11th ISNS European Regional Meeting, Bratislava Slovakia; An Overview

By October 30, 2018

A common concern in newborn screening: Reliability

Our launch of the RenataDx Screening System was announced just a few days before the opening of the 11th International Society for Neonatal Screening (ISNS) European regional meeting in Bratislava, Slovakia.

The news of the arrival of RenataDX Screening System for high-throughput dried blood spot analysis was welcomed by the screening community, who, having chosen “Reliability of Screening Results” as the theme of the meeting, clearly have quality on their mind.

In her opening address to the congress, local organizing committee chairwoman Maria Knapkova conveyed the message that reliability applies to all areas of the screening process:

  • Analytical reliability – is the methodology in order?
  • Clinical reliability – are affected infants identified efficiently?
  • Cost-effectiveness – does a screening service offer value for money?

As a manufacturer of in vitro diagnostic (IVD) medical devices, I feel Waters, and our contemporaries, have a duty of care to address these issues when developing new products. Let’s design instruments with the needs of clinical scientists who are analyzing dried blood spots in mind. Let’s provide the necessary range of tools and techniques, so laboratories can offer not only flow-injection analysis, but also UPLC separations when this allows a better quality, and value-for-money analytical service. Let’s make sure our own Waters field teams have the knowledge and skill to listen to needs of the clinical scientist, and make sure they not only help the laboratory choose the right Waters platform, but also ensure that everything is in place to keep those systems running to allow the laboratory to make the most of their investment.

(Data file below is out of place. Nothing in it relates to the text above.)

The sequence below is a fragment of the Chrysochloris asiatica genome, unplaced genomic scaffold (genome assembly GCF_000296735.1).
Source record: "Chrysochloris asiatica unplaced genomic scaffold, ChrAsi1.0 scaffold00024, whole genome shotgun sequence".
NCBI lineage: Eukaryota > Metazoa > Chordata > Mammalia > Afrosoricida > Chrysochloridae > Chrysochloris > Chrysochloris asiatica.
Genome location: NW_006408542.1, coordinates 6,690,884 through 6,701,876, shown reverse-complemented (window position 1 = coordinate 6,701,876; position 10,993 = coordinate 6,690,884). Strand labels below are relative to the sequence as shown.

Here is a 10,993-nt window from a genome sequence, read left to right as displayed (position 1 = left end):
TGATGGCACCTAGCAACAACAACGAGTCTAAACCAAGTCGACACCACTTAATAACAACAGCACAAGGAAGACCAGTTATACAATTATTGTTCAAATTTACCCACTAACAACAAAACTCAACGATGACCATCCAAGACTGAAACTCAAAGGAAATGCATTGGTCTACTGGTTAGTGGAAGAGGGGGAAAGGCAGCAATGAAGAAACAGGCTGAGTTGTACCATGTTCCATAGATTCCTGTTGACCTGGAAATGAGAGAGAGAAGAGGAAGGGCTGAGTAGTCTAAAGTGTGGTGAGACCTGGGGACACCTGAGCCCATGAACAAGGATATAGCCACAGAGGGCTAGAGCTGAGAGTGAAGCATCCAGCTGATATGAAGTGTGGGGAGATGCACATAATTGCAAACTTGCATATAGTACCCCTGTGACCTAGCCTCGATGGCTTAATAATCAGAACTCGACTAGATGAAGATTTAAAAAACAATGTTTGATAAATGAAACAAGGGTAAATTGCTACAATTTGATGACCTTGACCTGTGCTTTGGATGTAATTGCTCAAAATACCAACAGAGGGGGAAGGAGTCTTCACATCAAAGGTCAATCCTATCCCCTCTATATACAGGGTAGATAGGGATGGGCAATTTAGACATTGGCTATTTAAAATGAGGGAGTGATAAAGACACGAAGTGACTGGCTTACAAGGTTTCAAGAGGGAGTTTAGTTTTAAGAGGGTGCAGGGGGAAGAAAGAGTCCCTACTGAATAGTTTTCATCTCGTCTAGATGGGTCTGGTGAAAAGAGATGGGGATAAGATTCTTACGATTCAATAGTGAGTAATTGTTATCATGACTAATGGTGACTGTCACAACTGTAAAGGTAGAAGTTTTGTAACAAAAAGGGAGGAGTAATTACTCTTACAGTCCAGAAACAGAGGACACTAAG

“Robust” is a word, which, if you look for it, you will probably find in most manufacturer’s promotional materials. As a scientist, working in a commercial environment, I feel it is my duty to apply this word in a slightly different context. As part of the team developing and manufacturing IVD medical devices, I will not shy away from robust scientific discussions about the current and future use of mass spectrometry in the clinical laboratory.

Mass spectrometry has its advantages in terms of analytical specificity and sensitivity, and this, with standardization of practices, can contribute to the success of analytical harmonization.  Yet still, we see work presented by Rachel Carling and Marelle Bouva showing that despite efforts to harmonize aspects of expanded newborn screening, inter-laboratory variation remains a challenge for some.

With the intention of not shying away from robust scientific discussion, I will present a webinar on December 13th to discuss potential causes for variability in flow-injection analysis with tandem mass spectrometry, ending with a live question and answer session.

Those who were able to view the scientific posters in ISNS’s innovative electronic poster gallery will have seen not only the poster versions of Drs. Carling and Bouva’s podium presentations, but also the work from many of the laboratories already routinely using Waters products.  You may have seen the names ACQUITY UPLC, Xevo TQD, and ACQUITY TQD, and even Xevo TQ-S. The RenataDX Screening System is the offspring of the ACQUITY UPLC and Xevo families of hardware. Perhaps next year at the global meeting of ISNS members in Hangzhou, China, we will see more of the name RenataDX Screening System – not just in the exhibition space, but in the content of scientific posters and oral presentations.



Read more about mass spectrometry-based newborn screening:


Categories: Clinical